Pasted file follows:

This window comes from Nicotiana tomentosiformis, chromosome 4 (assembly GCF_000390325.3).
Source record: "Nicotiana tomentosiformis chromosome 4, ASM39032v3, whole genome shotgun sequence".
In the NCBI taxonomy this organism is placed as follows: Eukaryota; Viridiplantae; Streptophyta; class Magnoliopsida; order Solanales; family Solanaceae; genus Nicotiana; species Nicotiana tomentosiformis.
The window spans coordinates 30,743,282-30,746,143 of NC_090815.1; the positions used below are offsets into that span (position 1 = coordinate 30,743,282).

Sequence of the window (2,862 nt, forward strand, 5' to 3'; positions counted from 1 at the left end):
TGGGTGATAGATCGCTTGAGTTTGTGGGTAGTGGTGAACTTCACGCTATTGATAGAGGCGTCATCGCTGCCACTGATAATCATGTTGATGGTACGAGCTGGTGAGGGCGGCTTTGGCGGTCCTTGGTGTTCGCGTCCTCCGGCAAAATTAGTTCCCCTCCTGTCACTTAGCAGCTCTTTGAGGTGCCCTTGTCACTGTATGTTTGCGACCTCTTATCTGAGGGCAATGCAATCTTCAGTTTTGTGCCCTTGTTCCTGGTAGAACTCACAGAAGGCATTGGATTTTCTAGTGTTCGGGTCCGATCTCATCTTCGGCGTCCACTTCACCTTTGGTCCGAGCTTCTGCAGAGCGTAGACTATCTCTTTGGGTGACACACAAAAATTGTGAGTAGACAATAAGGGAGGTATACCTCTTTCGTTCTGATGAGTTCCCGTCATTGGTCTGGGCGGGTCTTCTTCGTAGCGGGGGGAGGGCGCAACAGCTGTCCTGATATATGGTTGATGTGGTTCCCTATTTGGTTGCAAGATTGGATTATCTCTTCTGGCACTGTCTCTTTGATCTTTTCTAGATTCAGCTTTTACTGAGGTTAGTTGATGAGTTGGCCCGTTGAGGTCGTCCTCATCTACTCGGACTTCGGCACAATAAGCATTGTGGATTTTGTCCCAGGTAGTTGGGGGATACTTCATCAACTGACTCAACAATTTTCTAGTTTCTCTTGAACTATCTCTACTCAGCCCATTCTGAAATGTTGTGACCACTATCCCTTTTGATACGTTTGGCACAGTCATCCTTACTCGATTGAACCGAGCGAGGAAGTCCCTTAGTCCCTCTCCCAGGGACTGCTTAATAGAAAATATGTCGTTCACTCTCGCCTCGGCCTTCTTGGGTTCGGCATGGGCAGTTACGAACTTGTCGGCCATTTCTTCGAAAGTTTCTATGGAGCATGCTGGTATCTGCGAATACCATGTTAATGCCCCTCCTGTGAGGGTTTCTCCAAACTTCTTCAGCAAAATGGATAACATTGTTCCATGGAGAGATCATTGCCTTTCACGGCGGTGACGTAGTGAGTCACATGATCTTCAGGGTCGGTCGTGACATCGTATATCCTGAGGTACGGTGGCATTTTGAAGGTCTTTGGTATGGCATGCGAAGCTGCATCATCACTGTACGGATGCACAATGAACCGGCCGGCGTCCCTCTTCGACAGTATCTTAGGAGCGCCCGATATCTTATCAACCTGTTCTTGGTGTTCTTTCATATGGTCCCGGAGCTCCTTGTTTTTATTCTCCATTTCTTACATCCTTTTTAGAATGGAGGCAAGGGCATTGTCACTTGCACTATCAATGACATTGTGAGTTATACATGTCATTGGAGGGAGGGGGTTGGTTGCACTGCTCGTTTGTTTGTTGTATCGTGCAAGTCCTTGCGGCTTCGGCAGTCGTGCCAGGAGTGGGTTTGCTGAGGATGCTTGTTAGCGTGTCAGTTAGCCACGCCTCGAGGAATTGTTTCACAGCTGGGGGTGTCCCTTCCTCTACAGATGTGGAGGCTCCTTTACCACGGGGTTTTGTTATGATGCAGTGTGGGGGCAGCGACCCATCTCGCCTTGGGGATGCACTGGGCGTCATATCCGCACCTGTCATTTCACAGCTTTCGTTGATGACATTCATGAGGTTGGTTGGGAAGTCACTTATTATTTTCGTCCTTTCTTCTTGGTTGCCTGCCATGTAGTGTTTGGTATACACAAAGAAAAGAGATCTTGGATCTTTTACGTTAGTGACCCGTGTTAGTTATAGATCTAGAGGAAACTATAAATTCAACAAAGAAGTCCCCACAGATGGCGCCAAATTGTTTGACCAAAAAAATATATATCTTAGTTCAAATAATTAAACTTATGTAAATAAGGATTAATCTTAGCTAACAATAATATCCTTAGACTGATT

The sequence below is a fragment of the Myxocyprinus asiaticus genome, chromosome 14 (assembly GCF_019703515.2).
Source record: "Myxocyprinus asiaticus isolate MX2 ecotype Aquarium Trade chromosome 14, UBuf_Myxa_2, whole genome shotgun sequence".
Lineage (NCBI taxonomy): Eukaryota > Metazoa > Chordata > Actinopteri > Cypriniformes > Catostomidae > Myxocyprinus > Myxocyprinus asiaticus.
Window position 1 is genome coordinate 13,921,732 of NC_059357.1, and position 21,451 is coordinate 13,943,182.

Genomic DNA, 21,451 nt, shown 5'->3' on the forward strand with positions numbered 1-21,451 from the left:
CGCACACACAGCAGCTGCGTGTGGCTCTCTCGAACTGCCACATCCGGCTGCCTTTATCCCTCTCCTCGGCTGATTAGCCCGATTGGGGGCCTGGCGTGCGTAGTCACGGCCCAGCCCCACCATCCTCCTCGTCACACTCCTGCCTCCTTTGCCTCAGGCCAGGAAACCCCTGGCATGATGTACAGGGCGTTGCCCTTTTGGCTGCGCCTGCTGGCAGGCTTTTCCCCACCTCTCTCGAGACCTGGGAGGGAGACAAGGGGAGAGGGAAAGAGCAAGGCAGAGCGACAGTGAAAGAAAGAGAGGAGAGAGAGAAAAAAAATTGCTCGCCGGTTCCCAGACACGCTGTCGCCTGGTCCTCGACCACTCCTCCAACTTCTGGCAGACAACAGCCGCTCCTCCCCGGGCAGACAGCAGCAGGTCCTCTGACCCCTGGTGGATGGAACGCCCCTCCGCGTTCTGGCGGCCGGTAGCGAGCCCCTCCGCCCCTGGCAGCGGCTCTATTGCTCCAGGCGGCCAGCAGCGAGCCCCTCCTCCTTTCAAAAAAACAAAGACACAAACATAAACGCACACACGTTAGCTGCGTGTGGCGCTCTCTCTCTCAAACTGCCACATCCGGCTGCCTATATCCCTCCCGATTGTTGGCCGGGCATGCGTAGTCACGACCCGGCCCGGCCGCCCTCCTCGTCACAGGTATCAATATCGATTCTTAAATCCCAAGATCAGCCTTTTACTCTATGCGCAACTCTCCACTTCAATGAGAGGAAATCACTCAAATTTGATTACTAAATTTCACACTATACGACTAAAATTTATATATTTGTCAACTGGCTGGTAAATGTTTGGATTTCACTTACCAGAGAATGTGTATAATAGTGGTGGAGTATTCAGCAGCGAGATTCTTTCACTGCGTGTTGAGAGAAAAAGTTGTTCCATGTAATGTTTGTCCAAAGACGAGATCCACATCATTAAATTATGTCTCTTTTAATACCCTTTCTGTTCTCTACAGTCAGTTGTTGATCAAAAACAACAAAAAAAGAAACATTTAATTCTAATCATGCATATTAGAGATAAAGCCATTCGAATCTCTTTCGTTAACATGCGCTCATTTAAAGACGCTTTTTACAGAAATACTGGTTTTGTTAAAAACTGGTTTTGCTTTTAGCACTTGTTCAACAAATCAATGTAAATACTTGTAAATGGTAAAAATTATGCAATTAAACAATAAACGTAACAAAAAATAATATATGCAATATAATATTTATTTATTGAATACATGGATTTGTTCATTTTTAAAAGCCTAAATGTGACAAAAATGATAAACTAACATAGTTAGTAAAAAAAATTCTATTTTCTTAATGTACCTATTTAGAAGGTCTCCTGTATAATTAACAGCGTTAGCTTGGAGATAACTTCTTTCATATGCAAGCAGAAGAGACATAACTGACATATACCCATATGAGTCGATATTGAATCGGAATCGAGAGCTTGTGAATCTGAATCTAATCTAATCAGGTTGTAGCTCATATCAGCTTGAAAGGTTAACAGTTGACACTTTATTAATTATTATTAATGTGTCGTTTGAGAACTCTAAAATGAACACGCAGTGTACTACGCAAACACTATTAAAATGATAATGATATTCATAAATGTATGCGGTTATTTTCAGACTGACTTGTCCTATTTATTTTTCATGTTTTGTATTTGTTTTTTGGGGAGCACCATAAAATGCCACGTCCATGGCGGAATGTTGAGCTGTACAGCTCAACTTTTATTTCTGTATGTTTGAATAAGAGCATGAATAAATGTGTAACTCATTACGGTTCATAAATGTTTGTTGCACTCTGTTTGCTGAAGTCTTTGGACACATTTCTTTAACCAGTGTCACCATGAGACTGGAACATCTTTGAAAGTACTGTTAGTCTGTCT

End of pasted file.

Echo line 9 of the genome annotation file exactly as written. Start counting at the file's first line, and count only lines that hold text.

Lineage (NCBI taxonomy): Eukaryota > Metazoa > Chordata > Actinopteri > Cypriniformes > Catostomidae > Myxocyprinus > Myxocyprinus asiaticus.